Its adjustable bases run the gamut from basic functionality to the top-of-the-line Prodigy 2.0, which features the MicroHook retention system that keeps mattresses from slipping, eliminating the need for a mattress retainer bar. The Prodigy remote uses the latest touchscreen technology; it also has a proprietary app allowing users to adjust their beds via their smartphone or tablet.
At its website, L&P promotes the fact that its lineup of adjustable bases is “designed, engineered and assembled” in the United States.
With that domestic supply chain, L&P can customize its product line to meet the needs of retailers, says Jay Thompson, president of the L&P Adjustable Bed Group.
- Headquarters: Bloomfield Hills, Michigan
- Contact: Lisa Tan, chief marketing officer
- Phone: 248-409-5652
- Email: firstname.lastname@example.org
- Website: Reverie.com
Founded in 2003, Reverie manufactures adjustable beds, mattresses and pillows that are sold through wholesale channels and directly to consumers. Its sales and marketing headquarters is in Bloomfield Hills, Michigan, with production, distribution and customer service in New York. Reverie manufactures its product line in the United States and in Taiwan.
Its product lineup opens with several starter models and moves up into the T Series. The three top models allow for a wide range of positions and tout such features as advanced lumbar support, underbed lighting and sleek, contemporary frame designs. The majority of Reverie’s lineup features like zero gravity, anti-snore and “high-definition massage” with four wave patterns.
Lisa Tan, chief marketing officer, notes Reverie’s use of technology—both mechanical and electronic—is evolving to keep pace with the changing needs of consumers.
Transfer Master Products Inc.
- Headquarters: Postville, Iowa
- Contact: Aaron Goldsmith, president
- Phone: 563-864-7364
- Email: email@example.com
- Website: TransferMaster.com
Transfer Master Products Inc. has built customized, electric beds for the consumer and health care markets since 1993. Its product line is manufactured in the United States and company headquarters are in Postville, Iowa. Aside from adjustable beds, Transfer Master’s other products include a range of bases, mattresses and accessories for hospitals, sleep labs and other health care settings.
At ISPA EXPO 2016, Transfer Master unveiled the Supernal 5 adjustable bed base, which offers the tilt-up from the foot to assist sleepers with health issues, such as heart or circulatory problems.
The company’s first product, the patented Original Transfer Master Hi-Low was the first bed specifically designed to enable easy transfer from wheelchair to bed.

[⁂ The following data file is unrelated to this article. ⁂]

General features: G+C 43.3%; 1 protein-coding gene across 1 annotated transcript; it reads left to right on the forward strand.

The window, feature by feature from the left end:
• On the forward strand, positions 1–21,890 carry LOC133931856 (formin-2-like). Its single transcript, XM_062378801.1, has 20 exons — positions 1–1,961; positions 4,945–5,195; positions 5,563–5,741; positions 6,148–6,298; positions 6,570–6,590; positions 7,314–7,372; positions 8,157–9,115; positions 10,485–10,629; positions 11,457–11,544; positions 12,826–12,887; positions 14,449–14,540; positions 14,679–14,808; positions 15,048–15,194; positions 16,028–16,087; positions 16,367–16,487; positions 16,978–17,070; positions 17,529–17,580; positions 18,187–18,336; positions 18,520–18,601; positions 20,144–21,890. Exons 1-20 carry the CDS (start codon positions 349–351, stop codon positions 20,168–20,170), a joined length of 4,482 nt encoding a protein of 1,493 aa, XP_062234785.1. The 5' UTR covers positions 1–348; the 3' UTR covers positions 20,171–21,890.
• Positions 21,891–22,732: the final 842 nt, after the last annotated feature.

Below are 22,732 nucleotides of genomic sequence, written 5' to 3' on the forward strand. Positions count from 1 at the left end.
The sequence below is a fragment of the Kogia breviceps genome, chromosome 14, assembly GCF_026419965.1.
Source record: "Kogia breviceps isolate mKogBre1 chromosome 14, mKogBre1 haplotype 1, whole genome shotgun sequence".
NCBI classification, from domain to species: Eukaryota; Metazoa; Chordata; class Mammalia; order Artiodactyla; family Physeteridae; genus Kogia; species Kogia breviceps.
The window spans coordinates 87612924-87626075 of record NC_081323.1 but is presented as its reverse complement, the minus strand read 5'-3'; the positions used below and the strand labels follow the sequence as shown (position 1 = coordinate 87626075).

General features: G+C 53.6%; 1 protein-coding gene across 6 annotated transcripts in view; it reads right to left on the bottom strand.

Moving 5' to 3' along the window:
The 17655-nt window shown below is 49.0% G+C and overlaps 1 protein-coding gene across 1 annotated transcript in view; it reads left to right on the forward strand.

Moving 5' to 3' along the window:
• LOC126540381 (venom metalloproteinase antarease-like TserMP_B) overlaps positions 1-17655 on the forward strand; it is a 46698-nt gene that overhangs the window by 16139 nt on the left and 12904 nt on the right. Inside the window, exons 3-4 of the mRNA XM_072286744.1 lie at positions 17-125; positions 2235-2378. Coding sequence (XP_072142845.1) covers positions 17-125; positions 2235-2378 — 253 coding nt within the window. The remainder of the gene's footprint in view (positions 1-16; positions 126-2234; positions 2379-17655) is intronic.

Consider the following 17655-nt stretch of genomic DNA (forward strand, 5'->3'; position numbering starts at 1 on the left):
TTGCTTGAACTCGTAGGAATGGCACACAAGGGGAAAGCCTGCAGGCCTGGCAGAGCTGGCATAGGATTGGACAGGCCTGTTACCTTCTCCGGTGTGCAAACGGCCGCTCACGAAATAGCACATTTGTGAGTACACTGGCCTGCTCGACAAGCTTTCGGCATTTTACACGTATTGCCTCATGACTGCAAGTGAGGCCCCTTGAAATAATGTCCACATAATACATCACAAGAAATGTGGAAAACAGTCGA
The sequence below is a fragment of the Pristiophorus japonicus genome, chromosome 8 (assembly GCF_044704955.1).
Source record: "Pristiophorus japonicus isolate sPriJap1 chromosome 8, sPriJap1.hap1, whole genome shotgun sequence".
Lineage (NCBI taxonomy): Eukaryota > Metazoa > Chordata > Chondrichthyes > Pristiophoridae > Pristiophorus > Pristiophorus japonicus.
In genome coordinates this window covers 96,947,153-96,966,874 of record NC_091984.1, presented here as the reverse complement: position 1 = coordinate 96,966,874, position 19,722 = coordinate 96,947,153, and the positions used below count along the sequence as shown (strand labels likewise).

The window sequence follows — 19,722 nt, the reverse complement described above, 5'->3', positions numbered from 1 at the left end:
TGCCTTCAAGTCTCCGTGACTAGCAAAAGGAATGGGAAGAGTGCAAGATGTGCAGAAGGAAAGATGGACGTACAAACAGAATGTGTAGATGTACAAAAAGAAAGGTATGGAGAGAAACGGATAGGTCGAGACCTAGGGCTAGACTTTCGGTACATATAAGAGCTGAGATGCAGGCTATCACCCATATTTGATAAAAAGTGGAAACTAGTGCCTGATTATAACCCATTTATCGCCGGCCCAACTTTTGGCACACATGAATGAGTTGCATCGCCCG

At the 2017 Winter Las Vegas Market, the company introduced its Supernal Snap & Sleep, an adjustable base that can be shipped in two boxes that are less than 100 pounds each.
W. Silver Products
- Headquarters: El Paso, Texas
- Contact: Brent Polunsky, bedding support sales manager
- Phone: 915-345-7265
- Email: firstname.lastname@example.org
- Website: WSilverProducts.com, Comfort-n-Motion.com
W. Silver Products is a vertically integrated manufacturer of metal support systems (bed frames, rails, center supports, daybed hardware) and adjustable bases. Its headquarters and a steel mill are in El Paso, Texas.
The family-owned company launched the adjustable bases at the 2016 Summer Las Vegas Market. The units were designed by W. Silver and are manufactured at its plant in Juarez, Mexico.
The company said manufacturing its products at its own factory gives it control over cost and quality from the beginning of the manufacturing process to the end. Products can ship together on one invoice, in a single shipment, offering customers the convenience of one-stop shopping for these items.
Brent Polunsky, bedding support sales manager, notes that it gives the company the advantage of customizing programs.
Its Comfort-n-Motion adjustable base group retails for between $799 to $1,499 in queen sizes. Products are available in several choices of upholstery color and offer a range of basic-to-deluxe features. The bases are sold via wholesale channels only. Product is in-stock and available with a small minimum order.